Generations before the first gamer ever uttered “one v one me bro”, we’ve had dozens and dozens of ways to answer that request. In the digital age we live in now, we no longer use katanas or pistols, now we use video games, and, in my opinion, one of the purest, and most fun, ways to settle a 1v1 is with a round of Nidhogg. It is such an excellent game due to its simplicity. It’s super easy to learn, only requiring 2 button inputs and an analog stick for movement, but it takes hours and hours to master. But at any skill level, Nidhogg proves to be a blast, and I’ve learned that first hand when bringing it to many parties and get-togethers. Getting past your opponent and nearly making it to the end screen only to get a sword thrown into your back is just as exhilarating to experience as it is to watch. But while its simplicity is its strongest trait, it’s also the thing that keeps it from getting a higher ranking, as other games just simply offer more options. But that doesn’t take away from the masterclass of party game design that is Nidhogg.

96) Bastion

Bastion is a game that eluded me for many years on Xbox Live before I finally gave it a shot on PlayStation Vita, and God am I glad I did. Both the vibrant art style and near-constant narration struck me first when playing, the latter of which I feared would become annoying in the few hours I expected the game to take to complete. But I was wrong, not just because the narration was smooth enough to pleasantly contrast the fast, frantic combat, but I also was wrong about the game’s length, as it ended up having much more depth than I expected. The combat was already great as each level forced different playstyles, but upgrading my abilities and changing my weapon loadouts made it even more satisfying. My biggest regret is that, to no fault of the game, I waited so many years to finally beat it. Maybe if I experienced its final hours closer to when I started it, then I would have thought more highly of its story. But even without an impactful narrative, the fantastic gameplay, gorgeous aesthetics, and chill narration made it not only one of my favorite Vita games, but one of my favorite games overall.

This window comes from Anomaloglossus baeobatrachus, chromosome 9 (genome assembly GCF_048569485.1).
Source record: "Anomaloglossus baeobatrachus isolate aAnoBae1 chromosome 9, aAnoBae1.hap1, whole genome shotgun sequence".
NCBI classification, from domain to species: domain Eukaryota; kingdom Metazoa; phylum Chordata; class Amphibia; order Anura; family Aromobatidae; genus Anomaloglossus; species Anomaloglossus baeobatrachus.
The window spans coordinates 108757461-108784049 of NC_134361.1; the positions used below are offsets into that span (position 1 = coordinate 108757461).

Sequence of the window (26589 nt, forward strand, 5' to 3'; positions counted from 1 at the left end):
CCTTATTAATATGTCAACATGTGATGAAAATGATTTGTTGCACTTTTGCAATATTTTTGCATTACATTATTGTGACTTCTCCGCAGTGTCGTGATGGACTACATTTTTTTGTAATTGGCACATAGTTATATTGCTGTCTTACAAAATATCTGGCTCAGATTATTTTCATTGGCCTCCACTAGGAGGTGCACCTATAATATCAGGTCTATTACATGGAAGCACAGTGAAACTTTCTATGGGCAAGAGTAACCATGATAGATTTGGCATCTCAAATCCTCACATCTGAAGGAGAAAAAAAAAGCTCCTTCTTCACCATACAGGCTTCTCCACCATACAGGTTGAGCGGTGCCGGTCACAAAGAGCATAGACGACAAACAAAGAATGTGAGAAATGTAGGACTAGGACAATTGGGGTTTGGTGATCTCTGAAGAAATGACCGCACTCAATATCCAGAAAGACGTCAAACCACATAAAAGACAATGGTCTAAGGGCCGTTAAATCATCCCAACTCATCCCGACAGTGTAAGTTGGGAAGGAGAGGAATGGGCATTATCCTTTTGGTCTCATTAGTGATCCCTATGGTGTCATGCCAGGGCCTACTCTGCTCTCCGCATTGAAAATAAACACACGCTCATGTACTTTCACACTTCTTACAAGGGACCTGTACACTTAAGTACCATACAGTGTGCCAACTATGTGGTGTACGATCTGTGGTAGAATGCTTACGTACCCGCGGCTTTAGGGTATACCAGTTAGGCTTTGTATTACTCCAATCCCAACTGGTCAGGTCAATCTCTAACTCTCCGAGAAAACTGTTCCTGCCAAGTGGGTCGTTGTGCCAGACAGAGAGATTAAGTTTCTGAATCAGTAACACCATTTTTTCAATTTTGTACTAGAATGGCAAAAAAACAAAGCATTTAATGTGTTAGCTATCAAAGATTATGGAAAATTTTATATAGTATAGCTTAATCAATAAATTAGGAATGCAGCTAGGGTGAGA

95) Costume Quest

Bright and vibrant art styles, endearing characters, and whimsical worlds all easily get me to fall in love with a game. However, I was hesitant to let those aspects sway me at first when playing Costume Quest, as turn-based games are usually not my cup of tea. But everything surrounding that core mechanic got me hooked despite that. While the game is turn-based, the battles use mini-games and quick-time events to not only keep me engaged but also allow me to add extra damage and defense to my moves. But what really kept me engaged long-term is the fact that there was a great deal to do outside of combat, like explore levels for candy, which was made even more fun once I unlocked the rollerskates, and using that candy to buy new costumes and mods. For such a small-scale game, there was a surprising amount of depth and variety to the experience. So that, paired with the charming humor and cute visuals, made Costume Quest and an instant classic for me.

94) Torchlight II

The appearance of Torchlight II on this list is admittedly out of place. I have little affinity for action RPGs like Diabo, so to have such reverence for the most prominent Diablo-clone out there seems crazy. But the game came to me at a time where I was feeling more lonely and isolated than I had ever been (at least until COVID-19 happened). I was in my first semester of college at a school, hours from home, and if not for Skype calls from friends and video games, I don’t know if I would have kept my sanity during those months. Torchlight II was one of those games that I came back to almost daily thanks to its gameplay loop. Getting new and more powerful loot to make my Embermage even more badass was always compelling. Sure, the actual combat consisted of little more than clicking enemies and spamming abilities, but the rewards from those actions were always worth it. Plus, the vibrancy of the art always made the world feel welcoming upon my return. It’s a game that is fairly shallow compared to more recent titles I enjoy, but I had more than enough fun with it to justify a spot on this list.

93) Battlefield 4